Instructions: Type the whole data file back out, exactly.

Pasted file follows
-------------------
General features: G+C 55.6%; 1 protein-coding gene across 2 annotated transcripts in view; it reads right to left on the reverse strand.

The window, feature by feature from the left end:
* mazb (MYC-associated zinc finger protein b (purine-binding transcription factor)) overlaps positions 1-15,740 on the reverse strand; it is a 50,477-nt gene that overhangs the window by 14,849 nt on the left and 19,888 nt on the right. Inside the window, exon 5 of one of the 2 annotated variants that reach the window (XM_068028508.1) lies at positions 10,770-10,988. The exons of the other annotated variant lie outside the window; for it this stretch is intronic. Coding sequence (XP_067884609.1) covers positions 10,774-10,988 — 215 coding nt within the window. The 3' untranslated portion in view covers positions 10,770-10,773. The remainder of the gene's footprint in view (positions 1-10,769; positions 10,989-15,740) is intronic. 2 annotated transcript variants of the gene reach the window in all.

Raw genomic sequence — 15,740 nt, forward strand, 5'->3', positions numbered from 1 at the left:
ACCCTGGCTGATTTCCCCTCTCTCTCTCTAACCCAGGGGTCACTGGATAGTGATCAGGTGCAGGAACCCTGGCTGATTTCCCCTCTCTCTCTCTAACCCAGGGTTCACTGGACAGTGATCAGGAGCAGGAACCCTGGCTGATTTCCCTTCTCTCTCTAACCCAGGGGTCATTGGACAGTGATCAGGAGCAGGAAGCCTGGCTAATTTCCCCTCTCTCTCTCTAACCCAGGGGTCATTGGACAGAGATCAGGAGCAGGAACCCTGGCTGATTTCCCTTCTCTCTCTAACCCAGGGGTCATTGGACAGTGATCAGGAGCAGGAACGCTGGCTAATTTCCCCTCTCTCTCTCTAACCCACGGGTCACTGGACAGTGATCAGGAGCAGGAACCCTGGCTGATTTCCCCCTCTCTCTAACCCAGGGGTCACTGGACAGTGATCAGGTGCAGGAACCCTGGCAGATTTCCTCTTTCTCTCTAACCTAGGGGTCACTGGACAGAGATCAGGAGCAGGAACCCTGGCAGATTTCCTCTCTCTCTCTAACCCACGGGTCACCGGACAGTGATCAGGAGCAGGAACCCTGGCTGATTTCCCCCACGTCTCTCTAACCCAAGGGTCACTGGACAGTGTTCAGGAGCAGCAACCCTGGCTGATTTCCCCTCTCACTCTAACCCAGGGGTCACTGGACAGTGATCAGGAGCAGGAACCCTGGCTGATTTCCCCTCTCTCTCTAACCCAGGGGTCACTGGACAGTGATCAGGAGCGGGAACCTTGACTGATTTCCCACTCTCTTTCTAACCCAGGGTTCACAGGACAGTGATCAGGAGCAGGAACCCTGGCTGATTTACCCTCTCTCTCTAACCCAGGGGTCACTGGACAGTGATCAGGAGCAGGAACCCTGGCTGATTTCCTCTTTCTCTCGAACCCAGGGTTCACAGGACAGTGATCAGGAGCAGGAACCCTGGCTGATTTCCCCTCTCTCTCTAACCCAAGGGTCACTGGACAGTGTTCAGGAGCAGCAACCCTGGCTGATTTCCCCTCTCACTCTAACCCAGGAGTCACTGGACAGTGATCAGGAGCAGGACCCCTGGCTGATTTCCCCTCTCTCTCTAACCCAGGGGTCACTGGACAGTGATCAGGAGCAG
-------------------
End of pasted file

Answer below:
General features: G+C 55.6%; 1 protein-coding gene across 2 annotated transcripts in view; it reads right to left on the reverse strand.

The window, feature by feature from the left end:
* mazb (MYC-associated zinc finger protein b (purine-binding transcription factor)) overlaps positions 1-15,740 on the reverse strand; it is a 50,477-nt gene that overhangs the window by 14,849 nt on the left and 19,888 nt on the right. Inside the window, exon 5 of one of the 2 annotated variants that reach the window (XM_068028508.1) lies at positions 10,770-10,988. The exons of the other annotated variant lie outside the window; for it this stretch is intronic. Coding sequence (XP_067884609.1) covers positions 10,774-10,988 — 215 coding nt within the window. The 3' untranslated portion in view covers positions 10,770-10,773. The remainder of the gene's footprint in view (positions 1-10,769; positions 10,989-15,740) is intronic. 2 annotated transcript variants of the gene reach the window in all.

Raw genomic sequence — 15,740 nt, forward strand, 5'->3', positions numbered from 1 at the left:
ACCCTGGCTGATTTCCCCTCTCTCTCTCTAACCCAGGGGTCACTGGATAGTGATCAGGTGCAGGAACCCTGGCTGATTTCCCCTCTCTCTCTCTAACCCAGGGTTCACTGGACAGTGATCAGGAGCAGGAACCCTGGCTGATTTCCCTTCTCTCTCTAACCCAGGGGTCATTGGACAGTGATCAGGAGCAGGAAGCCTGGCTAATTTCCCCTCTCTCTCTCTAACCCAGGGGTCATTGGACAGAGATCAGGAGCAGGAACCCTGGCTGATTTCCCTTCTCTCTCTAACCCAGGGGTCATTGGACAGTGATCAGGAGCAGGAACGCTGGCTAATTTCCCCTCTCTCTCTCTAACCCACGGGTCACTGGACAGTGATCAGGAGCAGGAACCCTGGCTGATTTCCCCCTCTCTCTAACCCAGGGGTCACTGGACAGTGATCAGGTGCAGGAACCCTGGCAGATTTCCTCTTTCTCTCTAACCTAGGGGTCACTGGACAGAGATCAGGAGCAGGAACCCTGGCAGATTTCCTCTCTCTCTCTAACCCACGGGTCACCGGACAGTGATCAGGAGCAGGAACCCTGGCTGATTTCCCCCACGTCTCTCTAACCCAAGGGTCACTGGACAGTGTTCAGGAGCAGCAACCCTGGCTGATTTCCCCTCTCACTCTAACCCAGGGGTCACTGGACAGTGATCAGGAGCAGGAACCCTGGCTGATTTCCCCTCTCTCTCTAACCCAGGGGTCACTGGACAGTGATCAGGAGCGGGAACCTTGACTGATTTCCCACTCTCTTTCTAACCCAGGGTTCACAGGACAGTGATCAGGAGCAGGAACCCTGGCTGATTTACCCTCTCTCTCTAACCCAGGGGTCACTGGACAGTGATCAGGAGCAGGAACCCTGGCTGATTTCCTCTTTCTCTCGAACCCAGGGTTCACAGGACAGTGATCAGGAGCAGGAACCCTGGCTGATTTCCCCTCTCTCTCTAACCCAAGGGTCACTGGACAGTGTTCAGGAGCAGCAACCCTGGCTGATTTCCCCTCTCACTCTAACCCAGGAGTCACTGGACAGTGATCAGGAGCAGGACCCCTGGCTGATTTCCCCTCTCTCTCTAACCCAGGGGTCACTGGACAGTGATCAGGAGCAG